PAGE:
It’s been a productive two weeks for the Killeen High football team at the Roos’ summer strength and conditioning camp.
But all that progress is being threatened by a recent surge in COVID-19 cases around the state that is forcing a growing number of schools and districts to shut down their summer workouts.
The Austin American-Statesman on Monday reported that Taylor was postponing its summer sessions, the seventh school in the Austin area to do so in the last three days.
“If I had to be honest about it, it’s a scary time,” Killeen High coach Neil Searcy said, “not knowing if someone is going to get sick or not. And we’re trying to do our best to keep that from happening.
“We want to play football but the main thing is we want to make sure that our kids are safe.”
That issue has been the lone concern. Searcy said he couldn’t be more pleased with his team’s work. The Roos began their summer program on June 8 with athletes in various stages of condition.
“There were some kids that you could tell had been working out,” Searcy said. “We had been holding Zoom meetings and Zoom workouts with some of our kids, so we knew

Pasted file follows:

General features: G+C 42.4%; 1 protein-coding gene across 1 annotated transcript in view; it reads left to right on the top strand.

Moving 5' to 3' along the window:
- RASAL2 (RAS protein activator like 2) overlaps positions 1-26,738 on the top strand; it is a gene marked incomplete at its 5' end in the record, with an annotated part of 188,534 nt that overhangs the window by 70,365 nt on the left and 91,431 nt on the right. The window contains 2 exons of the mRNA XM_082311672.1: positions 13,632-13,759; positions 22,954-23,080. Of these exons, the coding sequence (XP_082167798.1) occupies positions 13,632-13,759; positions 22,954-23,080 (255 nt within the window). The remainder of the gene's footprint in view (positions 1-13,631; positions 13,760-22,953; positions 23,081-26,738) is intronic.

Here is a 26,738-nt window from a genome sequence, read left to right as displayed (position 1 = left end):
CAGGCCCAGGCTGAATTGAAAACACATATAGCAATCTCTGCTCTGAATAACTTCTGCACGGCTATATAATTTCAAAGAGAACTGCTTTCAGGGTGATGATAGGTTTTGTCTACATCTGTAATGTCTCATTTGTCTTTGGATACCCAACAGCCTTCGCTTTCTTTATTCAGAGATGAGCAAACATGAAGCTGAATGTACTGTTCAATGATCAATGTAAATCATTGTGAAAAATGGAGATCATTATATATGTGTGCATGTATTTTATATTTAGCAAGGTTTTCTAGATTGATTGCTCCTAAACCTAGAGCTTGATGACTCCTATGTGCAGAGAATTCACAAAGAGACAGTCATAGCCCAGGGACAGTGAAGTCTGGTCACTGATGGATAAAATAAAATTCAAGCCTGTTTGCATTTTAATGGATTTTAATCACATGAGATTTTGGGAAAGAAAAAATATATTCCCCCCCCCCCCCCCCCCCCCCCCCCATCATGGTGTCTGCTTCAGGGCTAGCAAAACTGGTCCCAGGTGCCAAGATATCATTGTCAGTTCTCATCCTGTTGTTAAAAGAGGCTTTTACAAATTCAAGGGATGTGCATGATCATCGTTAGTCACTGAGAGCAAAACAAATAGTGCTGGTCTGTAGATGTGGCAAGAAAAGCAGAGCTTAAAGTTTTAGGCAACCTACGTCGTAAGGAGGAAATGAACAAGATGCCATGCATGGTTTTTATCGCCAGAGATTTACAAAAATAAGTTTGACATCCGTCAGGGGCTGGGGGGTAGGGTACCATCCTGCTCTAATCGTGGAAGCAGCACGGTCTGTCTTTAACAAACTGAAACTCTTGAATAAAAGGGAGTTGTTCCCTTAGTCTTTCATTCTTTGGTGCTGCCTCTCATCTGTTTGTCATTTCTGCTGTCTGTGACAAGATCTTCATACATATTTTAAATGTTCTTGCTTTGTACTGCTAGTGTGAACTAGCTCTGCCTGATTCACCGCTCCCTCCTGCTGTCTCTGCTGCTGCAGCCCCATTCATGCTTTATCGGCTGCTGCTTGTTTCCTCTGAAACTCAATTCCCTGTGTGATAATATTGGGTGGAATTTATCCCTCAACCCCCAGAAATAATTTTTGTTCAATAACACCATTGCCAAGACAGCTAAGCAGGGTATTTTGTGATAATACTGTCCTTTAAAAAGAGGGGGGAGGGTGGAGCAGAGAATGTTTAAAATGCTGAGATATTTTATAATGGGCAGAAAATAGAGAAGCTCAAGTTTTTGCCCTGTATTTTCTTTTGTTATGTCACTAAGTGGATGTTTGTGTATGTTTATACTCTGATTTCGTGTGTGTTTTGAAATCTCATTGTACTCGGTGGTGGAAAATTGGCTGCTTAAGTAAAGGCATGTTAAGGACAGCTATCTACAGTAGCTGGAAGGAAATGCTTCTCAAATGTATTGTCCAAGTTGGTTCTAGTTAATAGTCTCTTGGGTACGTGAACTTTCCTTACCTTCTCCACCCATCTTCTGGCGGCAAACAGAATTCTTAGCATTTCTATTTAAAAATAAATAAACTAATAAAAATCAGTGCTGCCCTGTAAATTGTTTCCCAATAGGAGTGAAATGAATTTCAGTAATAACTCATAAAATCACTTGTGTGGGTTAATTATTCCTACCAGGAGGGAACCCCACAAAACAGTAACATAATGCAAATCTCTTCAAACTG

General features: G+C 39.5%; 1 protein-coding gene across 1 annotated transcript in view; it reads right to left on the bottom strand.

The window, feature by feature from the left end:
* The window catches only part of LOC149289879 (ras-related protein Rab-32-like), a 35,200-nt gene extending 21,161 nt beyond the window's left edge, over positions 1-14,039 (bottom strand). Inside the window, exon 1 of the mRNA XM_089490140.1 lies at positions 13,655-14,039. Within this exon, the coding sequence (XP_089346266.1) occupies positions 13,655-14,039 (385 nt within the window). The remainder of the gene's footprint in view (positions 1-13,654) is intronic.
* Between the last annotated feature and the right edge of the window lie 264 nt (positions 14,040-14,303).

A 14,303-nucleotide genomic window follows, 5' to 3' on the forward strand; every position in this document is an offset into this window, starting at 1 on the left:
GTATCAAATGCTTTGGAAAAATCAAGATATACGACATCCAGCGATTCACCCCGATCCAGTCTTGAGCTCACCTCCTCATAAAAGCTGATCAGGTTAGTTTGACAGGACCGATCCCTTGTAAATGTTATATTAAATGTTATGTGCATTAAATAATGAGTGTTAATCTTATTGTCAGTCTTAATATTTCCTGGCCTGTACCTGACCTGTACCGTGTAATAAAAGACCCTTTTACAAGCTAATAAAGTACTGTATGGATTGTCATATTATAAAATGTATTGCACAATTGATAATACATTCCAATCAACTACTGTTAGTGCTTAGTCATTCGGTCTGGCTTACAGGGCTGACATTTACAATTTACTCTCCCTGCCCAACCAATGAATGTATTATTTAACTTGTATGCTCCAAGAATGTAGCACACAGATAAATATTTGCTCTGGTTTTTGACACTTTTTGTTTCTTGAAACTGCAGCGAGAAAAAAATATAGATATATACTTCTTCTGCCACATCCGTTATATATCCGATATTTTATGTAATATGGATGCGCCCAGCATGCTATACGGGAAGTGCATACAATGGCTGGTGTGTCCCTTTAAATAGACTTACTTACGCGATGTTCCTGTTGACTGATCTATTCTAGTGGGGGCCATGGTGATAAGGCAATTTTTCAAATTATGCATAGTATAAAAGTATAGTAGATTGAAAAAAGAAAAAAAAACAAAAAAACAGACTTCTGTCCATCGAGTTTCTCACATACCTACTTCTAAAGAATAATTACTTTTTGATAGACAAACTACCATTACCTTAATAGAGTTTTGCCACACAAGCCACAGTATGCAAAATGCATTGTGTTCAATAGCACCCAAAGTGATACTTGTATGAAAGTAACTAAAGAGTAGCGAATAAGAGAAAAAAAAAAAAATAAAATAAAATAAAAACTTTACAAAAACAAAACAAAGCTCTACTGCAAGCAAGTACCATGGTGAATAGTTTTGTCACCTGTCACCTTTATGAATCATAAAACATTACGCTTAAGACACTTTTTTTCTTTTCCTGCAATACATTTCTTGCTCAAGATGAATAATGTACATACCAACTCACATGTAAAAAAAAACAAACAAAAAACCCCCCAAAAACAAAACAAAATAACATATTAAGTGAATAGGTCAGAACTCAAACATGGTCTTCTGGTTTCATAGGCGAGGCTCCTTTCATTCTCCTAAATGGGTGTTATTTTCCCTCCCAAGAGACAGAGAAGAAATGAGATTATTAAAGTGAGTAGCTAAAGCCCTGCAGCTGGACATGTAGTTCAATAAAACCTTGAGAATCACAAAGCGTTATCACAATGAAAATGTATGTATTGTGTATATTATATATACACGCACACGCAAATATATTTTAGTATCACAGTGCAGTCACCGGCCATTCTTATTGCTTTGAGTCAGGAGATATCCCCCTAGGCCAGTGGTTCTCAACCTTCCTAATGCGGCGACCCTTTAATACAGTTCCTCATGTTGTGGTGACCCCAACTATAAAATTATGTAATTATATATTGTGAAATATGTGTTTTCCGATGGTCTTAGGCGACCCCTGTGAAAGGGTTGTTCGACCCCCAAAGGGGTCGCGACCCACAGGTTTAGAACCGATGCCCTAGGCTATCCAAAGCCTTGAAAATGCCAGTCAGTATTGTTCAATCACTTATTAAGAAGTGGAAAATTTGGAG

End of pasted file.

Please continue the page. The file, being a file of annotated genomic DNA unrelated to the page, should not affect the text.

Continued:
some of them were working out, but you did have some that were pretty out of shape because they hadn’t done anything in 2½ months.”
By the end of last week, all of the players were on pretty equal footing, a feat that was demonstrated when all of them were able to complete a 10-minute run without walking.
“That told me that things were going good and they were getting in pretty good shape because they could run the whole 10 minutes.”
The pandemic that closed schools around spring break wiped out spring football, leaving Searcy and his staff scrambling to figure out where the team’s needs are and who can fill those spots. Spring drills are a time when junior varsity players and varsity reserves from the previous season get a chance to compete for starting jobs, and sophomores get a chance to show they are ready for the varsity level.
Instead, Killeen coaches are using the allowable 60-minute skills instruction portion of the summer camp to aid in that process.
“We do have an opportunity to evaluate them but it’s not the same as having them in full pads and practicing and getting to see them in live competition,” Searcy said. “But we’re adapting and making it work for us.”
How much more time they have to do that appears to be getting murkier by the day. The Roos are scheduled to complete their summer program on July 24.
“I hope we get to finish the summer workouts, but I’ll tell you, I’m more concerned about it,” Searcy said. “Hopefully we get to keep going.”